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Labelled as the Negro Burial Ground, the African Burial Ground is depicted as the shaded rectangular area near midtown Manhattan

When the Dutch West India Company settled on North American soil in 1626, they brought with them the first cargo of slaves; eleven Africans marked the beginning of the slave trade as they were put to work as farmers, hard laborers, traders and builders by the Dutch in New Netherland. These first slaves were responsible for the building of a protective wall and fortress that surrounded the area from English threats as well as docks and roads. Slaves were granted "half-freedom" which included basic rights like permission to join the church, baptize their children, marry into Dutch families, keep their families intact, testify and sue in court. Some had the liberty to manage their own time and some slaves were given parcels of land on the outskirts of town. It is believed (despite the lack of evidence) that the first slaves began burying their dead near the area for the secrecy it provided as well as the freedom to keep with traditional practices.

As the African Burial Ground has always been noted on maps, historians have always been aware of its existence, but believed that construction and destruction of the area must have demolished the site already. The rediscovery of the almost perfectly preserved burial ground shocked historians and the nation alike.


The African Burial Ground was rediscovered in 1991 when remains were unearthed during the construction of the Foley Square Federal Office Building. Estimated to stretch over 5 city blocks, the African Burial Ground was located under some of the most expensive real estate in Manhattan. While approximately 300 sets of remains (ranging from grown men to women and children) were removed, it is believed that from the 17th to the 18th century, almost 20,000 blacks were buried in the ancient cemetary.

A graphic rendering of the African Burial Ground Memorial

A shocking find for many, the African Burial Ground was the key that unlocked years of history that had been left unspoken. Slavery in New York had been prevalent since the formation of the colony, and when slavery was abolished, so was the work and contribution of the slaves to the creation of the city. Established as a National Historic Landmark in 1993, the African Burial Ground was given a monument in 2003 to honor the work and story of African-Americans in New York City.

Entitled The Door of Return in reference to The Door of No Return (a nickname for the slave ports of West Africa), the monument was designed by Haitian-American architect Rodney Leon.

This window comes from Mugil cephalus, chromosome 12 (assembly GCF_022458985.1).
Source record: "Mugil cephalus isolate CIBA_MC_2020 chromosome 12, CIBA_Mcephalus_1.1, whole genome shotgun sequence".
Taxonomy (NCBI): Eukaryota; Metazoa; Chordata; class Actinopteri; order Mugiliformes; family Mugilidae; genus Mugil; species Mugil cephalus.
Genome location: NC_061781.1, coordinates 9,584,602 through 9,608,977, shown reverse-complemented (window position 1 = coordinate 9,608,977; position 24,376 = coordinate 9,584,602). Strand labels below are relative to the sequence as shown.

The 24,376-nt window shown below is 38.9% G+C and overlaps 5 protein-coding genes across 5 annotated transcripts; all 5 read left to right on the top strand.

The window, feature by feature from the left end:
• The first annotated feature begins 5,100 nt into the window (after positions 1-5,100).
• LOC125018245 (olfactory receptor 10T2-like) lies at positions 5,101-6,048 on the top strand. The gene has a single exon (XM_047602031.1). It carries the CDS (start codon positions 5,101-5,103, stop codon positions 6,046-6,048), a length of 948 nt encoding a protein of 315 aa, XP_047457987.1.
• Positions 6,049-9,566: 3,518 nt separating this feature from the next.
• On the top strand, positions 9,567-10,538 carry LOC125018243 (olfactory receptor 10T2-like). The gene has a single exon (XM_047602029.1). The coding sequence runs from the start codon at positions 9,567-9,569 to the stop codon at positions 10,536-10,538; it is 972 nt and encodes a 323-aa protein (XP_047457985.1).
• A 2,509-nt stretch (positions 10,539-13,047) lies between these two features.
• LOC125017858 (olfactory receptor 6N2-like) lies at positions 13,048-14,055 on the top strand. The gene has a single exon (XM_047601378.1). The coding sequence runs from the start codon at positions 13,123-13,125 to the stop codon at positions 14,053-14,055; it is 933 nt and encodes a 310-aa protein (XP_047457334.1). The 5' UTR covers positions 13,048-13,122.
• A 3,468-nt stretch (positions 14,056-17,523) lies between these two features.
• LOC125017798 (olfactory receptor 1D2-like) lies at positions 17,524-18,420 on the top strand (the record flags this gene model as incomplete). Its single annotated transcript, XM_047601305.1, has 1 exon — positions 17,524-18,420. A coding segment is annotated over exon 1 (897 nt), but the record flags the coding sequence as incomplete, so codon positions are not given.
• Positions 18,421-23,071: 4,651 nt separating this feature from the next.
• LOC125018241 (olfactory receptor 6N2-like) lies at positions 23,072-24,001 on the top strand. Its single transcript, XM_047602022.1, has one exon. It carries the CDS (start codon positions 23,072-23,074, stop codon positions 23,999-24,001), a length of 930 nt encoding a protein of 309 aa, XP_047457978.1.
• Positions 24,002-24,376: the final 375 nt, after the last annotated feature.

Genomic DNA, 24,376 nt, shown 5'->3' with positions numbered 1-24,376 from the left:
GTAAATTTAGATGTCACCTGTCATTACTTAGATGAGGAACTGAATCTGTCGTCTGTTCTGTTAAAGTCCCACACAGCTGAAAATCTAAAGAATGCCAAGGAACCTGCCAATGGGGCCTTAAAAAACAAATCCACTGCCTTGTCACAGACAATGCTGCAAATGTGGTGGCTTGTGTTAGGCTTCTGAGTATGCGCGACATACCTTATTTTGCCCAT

The African Burial Ground Monument located between Duane and Elk Street. Photo: Susan

The rediscovery of the African Burial Ground faced controversy from the Black community regarding the excavation of the site, the treatment of the remains, the lack of African archaeologists and the selection of the winning memorial design.

Public outcry was heard from the Black community at the disturbance of the burials by construction workers. After the initial discovery was confirmed, only minor adjustments were made at the construction site. After massive protests, construction was fully halted and a new redesign was created to accommodate the area of the African Burial Ground that was unearthed.

Community members who volunteered to monitor the excavation process complained of improper treatment of the remains uncovered declaring it disrespectful. The lack of comment and input from African archaeologists was also noted and the appeal to turn over the excavation to a Black populated team and college was granted.

When the memorial design by Leon was selected, it was met with criticism from those who thought it was too commercial, favoring size over signficance and occupied too much of the land dedicated by officials. Some believed that nothing should be built on the land entirely. Nevertheless, officials went forward with the idea claiming that, "no longer should one walk past the site or throughout downtown and not be provided the opportunity to note, understand, and acknowledge with respect that history" (Leon).


The African Burial Ground Memorial is located at 290 Broadway on the corner of Duane and Elk Street in Lower Manhattan. For more information on this topic, visit [The New York Public Library's Schomburg Center for Research in Black Culture]

Image sources: ["Negro Burial Ground" Map], [graphic rendering of ABGM]

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